- “It All Feels Right,” Washed Out, 2013
Washed Out is the stage name of singer and composer Ernest Greene, who may or may not be in the process of pioneering a new sub-genre of pop music with his creative use of cheap music software, outdated synthesizers, and vintage beat machines. His music sounds like the ideal stuff for a shy kid to dance to alone in his bedroom, probably because it was made by a shy kid alone in his bedroom. “It All Feels Right,” off his 2013 album Paracosm, is a cacophony of ambient, percussive sounds layered over a simple, distorted drum beat. Greene’s signature lazy singing style sounds like it has been refracted in the summer heat as he drones: “Call your friends/I’ll call mine/We’ll head out for a long ride/Sun is coming out now/It all feels right.” When the tune dissolves into the chatter and laughter of anonymous voices, I am transported back to my childhood, a little sick from too much ice cream, watching from a bench while the other kids run on the playground.
- “Sun Song,” Laura Veirs, 2013
In fifteen-plus years as a singer-songwriter, Laura Veirs’ music has become synonymous with the DIY aesthetic of her home in Portland, Oregon (she releases her music on her own label, and her husband Tucker Martine serves as producer). Her songs are often closely connected with nature, and “Sun Song,” track one of her 2013 album The Warp and the Weft, evokes a kind of summer that will seem familiar to residents of the Northwest: “First rays of light are coming through/Been seven months since I saw that much blue/Water rushing in the banks/Freed from the ice it has the sun, the sun to thank.” I love walking on nature trails when the weather gets warm, and a feeling of gratitude toward the sun for making that possible is something I can really relate to. Veirs fragile, dreamy voice plays with Martine’s droning electric slide guitar in a wistful, simple celebration of the big fireball in the sky.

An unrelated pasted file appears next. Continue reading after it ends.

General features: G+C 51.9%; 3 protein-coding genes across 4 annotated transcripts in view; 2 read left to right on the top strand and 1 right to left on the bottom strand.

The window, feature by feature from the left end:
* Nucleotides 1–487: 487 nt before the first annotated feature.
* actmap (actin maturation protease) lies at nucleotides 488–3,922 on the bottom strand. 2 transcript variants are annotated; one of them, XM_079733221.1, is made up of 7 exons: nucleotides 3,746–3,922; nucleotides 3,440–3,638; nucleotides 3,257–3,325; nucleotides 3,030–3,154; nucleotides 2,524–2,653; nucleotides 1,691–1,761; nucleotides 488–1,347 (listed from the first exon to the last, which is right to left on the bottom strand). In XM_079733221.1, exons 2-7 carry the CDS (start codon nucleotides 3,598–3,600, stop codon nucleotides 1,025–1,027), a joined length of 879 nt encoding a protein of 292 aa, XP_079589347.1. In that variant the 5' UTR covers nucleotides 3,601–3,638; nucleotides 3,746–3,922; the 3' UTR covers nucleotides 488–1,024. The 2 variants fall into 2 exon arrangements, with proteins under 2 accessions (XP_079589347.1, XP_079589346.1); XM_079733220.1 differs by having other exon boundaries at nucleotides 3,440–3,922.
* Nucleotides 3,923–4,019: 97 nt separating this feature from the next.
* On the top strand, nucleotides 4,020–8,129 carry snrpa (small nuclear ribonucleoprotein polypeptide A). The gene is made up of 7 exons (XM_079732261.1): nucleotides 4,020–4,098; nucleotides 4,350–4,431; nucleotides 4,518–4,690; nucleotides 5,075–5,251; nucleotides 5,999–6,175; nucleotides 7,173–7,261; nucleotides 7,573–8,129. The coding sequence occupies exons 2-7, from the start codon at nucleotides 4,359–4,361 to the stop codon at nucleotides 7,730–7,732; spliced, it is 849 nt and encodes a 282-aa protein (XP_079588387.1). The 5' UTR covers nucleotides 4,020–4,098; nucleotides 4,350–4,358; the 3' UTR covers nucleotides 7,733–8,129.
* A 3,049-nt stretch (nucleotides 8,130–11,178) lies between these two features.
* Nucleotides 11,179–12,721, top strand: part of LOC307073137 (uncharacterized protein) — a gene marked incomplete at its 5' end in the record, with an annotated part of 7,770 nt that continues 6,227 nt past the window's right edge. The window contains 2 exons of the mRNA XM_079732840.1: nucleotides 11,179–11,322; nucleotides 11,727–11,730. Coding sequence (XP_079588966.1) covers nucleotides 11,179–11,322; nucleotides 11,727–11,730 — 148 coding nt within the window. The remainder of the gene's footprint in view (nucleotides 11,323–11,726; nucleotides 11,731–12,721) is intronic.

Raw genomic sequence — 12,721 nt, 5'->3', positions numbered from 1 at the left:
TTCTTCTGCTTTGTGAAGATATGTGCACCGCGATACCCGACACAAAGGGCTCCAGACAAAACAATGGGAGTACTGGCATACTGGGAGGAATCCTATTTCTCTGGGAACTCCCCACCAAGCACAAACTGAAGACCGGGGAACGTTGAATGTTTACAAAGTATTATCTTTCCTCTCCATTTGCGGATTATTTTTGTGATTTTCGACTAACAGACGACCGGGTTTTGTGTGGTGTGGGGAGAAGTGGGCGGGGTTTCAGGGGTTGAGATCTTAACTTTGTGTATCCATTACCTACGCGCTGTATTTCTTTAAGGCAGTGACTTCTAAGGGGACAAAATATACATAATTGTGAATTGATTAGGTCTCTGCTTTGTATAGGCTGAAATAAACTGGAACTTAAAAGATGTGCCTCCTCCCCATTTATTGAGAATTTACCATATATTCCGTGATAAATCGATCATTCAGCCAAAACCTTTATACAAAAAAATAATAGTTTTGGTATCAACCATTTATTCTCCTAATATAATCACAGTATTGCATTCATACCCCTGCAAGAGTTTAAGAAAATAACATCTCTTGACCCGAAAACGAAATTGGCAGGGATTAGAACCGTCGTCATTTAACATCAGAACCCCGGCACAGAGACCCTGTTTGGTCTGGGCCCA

- “One of Those Summer Days,” Rhye, 2013
I often tend to think about summer in terms of its intense demands — how it insists that I keep hiking until I reach the top of the mountain, or reminds me how shockingly gorgeous other people’s bodies are. But Rhye’s song “One of Those Summer Days,” from the group’s 2013 debut album, reminds me of another aspect of the season: how effortlessly beautiful and comfortable it can be. Miles Milosh’s soft, exotic voice croons, “It’s one of those pretty summer, summer days/I wish you could see it/Just a tiny one/Come this way.” The lyrics do nothing to define what makes a summer day pretty, they invite the listener to do that for themselves. I’ve never liked what I’d describe as a lush saxophone sound so much, but it’s appropriate. The most gratuitously lush of instruments and the most gratuitously lush time of year.
Got your own five summer songs? Please leave them in the comments section below.